Search JFSF

JFSF Vol 7, No 1, March 2022, p.1-12

doi: 10.22540/JFSF-07-001


Original Article

Evaluation of strategies to recruit and retain older people with dementia and their informal carers into a Tai Chi Trial to improve balance and prevent falls

Michelle Heward1,2, Layla Johnson3, Samuel R. Nyman4

  1. Ageing and Dementia Research Centre, Bournemouth University, UK
  2. Department of Rehabilitation and Sport Science, Bournemouth University, UK
  3. Department of Psychology, Bournemouth University, UK
  4. Bournemouth University Clinical Research Unit, Department of Medical Science and Public Health, Bournemouth University, UK

Keywords: Dementia, Exercise, Falls, Recruitment and retention, Trial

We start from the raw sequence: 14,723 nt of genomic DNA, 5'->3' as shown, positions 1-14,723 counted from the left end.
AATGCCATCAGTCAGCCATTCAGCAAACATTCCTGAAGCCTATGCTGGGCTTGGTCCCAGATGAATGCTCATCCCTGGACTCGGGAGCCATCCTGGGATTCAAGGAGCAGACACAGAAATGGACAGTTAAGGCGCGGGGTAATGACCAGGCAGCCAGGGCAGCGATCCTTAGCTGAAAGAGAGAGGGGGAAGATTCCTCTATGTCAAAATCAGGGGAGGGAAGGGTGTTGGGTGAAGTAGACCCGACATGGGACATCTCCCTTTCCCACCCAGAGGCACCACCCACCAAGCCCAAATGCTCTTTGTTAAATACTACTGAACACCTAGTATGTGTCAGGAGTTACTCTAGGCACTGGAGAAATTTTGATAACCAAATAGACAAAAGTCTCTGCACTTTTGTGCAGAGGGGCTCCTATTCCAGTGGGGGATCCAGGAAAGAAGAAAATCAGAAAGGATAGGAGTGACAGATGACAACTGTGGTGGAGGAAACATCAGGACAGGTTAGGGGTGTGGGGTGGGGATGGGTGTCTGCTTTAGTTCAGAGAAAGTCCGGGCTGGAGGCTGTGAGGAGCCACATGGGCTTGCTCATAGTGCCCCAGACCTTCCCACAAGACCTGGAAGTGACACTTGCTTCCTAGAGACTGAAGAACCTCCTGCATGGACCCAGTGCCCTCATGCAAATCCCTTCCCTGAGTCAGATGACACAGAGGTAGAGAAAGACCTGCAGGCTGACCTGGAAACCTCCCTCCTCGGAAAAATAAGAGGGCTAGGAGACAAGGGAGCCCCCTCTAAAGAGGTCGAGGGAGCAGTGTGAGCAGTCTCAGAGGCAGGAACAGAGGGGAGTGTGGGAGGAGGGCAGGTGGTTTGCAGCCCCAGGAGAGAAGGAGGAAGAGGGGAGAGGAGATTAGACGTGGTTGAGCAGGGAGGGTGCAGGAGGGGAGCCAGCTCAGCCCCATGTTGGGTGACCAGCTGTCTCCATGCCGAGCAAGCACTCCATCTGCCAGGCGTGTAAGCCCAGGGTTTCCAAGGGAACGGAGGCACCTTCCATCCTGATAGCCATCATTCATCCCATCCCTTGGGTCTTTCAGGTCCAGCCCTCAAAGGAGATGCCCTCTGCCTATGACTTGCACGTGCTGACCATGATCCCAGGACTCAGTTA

Objectives: Randomised control trials (trials) involving people with dementia lack detailed analysis of recruitment and retention strategies. To address this, we examined the effectiveness of strategies in “The TACIT Trial: TAi ChI for people with demenTia”. Methods: We recruited dyads (people with dementia and carers) from 3 South of England sites utilising different strategies. Recruitment strategy effectiveness was measured by percent yield (number randomised of total referrals) and cost per randomised participant. Our retention strategy (maintaining contact with participants during weekly telephone calls) was measured by percent yield (number retained by six-month follow-up). Results: Of 359 dyads, 24% were randomised into the study (n=85). The most resource-intensive strategy (research nurses spending 30 minutes explaining the study) had the highest referral to randomisation rate. An incremental cost-effectiveness ratio suggested an alternative approach (nurses and doctors spending 5 minutes explaining the study) was most cost-effective. Retention rates were 86% (n=36/42; intervention group) and 81% (35/43 control group); main reasons for attrition were worsening health and lack of study interest. Conclusions: The results demonstrate person-centred strategies enabling staff to spend time with participants were effective in supporting recruitment and retention. Those designing future trials must consider such strategies and the associated costs.